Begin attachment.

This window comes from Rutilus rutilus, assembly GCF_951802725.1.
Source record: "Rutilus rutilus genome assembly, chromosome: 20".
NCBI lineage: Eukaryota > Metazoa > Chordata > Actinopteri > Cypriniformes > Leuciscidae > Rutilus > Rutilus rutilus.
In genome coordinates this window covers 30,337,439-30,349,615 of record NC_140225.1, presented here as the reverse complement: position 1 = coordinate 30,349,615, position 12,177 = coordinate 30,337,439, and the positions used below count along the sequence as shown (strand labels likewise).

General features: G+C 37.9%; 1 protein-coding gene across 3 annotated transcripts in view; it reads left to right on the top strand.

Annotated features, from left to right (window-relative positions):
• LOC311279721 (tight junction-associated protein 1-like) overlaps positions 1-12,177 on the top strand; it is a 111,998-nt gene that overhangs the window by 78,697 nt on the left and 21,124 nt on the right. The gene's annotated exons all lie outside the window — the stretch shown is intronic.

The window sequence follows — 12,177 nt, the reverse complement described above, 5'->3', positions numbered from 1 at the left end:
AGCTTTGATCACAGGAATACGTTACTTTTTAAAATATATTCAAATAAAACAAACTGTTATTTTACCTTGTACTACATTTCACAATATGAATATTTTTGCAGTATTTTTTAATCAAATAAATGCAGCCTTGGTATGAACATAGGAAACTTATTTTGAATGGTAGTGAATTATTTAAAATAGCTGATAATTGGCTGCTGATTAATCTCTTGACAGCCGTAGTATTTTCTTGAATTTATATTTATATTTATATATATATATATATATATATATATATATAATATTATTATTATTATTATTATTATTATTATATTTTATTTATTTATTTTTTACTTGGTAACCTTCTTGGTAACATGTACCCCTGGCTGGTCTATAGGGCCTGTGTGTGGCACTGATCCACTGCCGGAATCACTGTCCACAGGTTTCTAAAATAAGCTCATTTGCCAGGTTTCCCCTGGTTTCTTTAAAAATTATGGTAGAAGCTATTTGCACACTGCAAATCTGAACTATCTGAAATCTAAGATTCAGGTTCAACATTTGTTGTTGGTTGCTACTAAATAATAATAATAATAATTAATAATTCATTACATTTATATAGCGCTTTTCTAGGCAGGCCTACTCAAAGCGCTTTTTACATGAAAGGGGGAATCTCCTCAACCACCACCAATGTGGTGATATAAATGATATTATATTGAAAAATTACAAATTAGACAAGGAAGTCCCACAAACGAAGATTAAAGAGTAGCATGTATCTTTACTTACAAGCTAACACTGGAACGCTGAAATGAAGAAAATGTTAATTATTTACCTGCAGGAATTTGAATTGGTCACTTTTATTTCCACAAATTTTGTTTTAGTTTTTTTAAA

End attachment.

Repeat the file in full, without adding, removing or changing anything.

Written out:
This window comes from Rutilus rutilus, assembly GCF_951802725.1.
Source record: "Rutilus rutilus genome assembly, chromosome: 20".
NCBI lineage: Eukaryota > Metazoa > Chordata > Actinopteri > Cypriniformes > Leuciscidae > Rutilus > Rutilus rutilus.
In genome coordinates this window covers 30,337,439-30,349,615 of record NC_140225.1, presented here as the reverse complement: position 1 = coordinate 30,349,615, position 12,177 = coordinate 30,337,439, and the positions used below count along the sequence as shown (strand labels likewise).

General features: G+C 37.9%; 1 protein-coding gene across 3 annotated transcripts in view; it reads left to right on the top strand.

Annotated features, from left to right (window-relative positions):
• LOC311279721 (tight junction-associated protein 1-like) overlaps positions 1-12,177 on the top strand; it is a 111,998-nt gene that overhangs the window by 78,697 nt on the left and 21,124 nt on the right. The gene's annotated exons all lie outside the window — the stretch shown is intronic.

The window sequence follows — 12,177 nt, the reverse complement described above, 5'->3', positions numbered from 1 at the left end:
AGCTTTGATCACAGGAATACGTTACTTTTTAAAATATATTCAAATAAAACAAACTGTTATTTTACCTTGTACTACATTTCACAATATGAATATTTTTGCAGTATTTTTTAATCAAATAAATGCAGCCTTGGTATGAACATAGGAAACTTATTTTGAATGGTAGTGAATTATTTAAAATAGCTGATAATTGGCTGCTGATTAATCTCTTGACAGCCGTAGTATTTTCTTGAATTTATATTTATATTTATATATATATATATATATATATATATATATAATATTATTATTATTATTATTATTATTATTATATTTTATTTATTTATTTTTTACTTGGTAACCTTCTTGGTAACATGTACCCCTGGCTGGTCTATAGGGCCTGTGTGTGGCACTGATCCACTGCCGGAATCACTGTCCACAGGTTTCTAAAATAAGCTCATTTGCCAGGTTTCCCCTGGTTTCTTTAAAAATTATGGTAGAAGCTATTTGCACACTGCAAATCTGAACTATCTGAAATCTAAGATTCAGGTTCAACATTTGTTGTTGGTTGCTACTAAATAATAATAATAATAATTAATAATTCATTACATTTATATAGCGCTTTTCTAGGCAGGCCTACTCAAAGCGCTTTTTACATGAAAGGGGGAATCTCCTCAACCACCACCAATGTGGTGATATAAATGATATTATATTGAAAAATTACAAATTAGACAAGGAAGTCCCACAAACGAAGATTAAAGAGTAGCATGTATCTTTACTTACAAGCTAACACTGGAACGCTGAAATGAAGAAAATGTTAATTATTTACCTGCAGGAATTTGAATTGGTCACTTTTATTTCCACAAATTTTGTTTTAGTTTTTTTAAA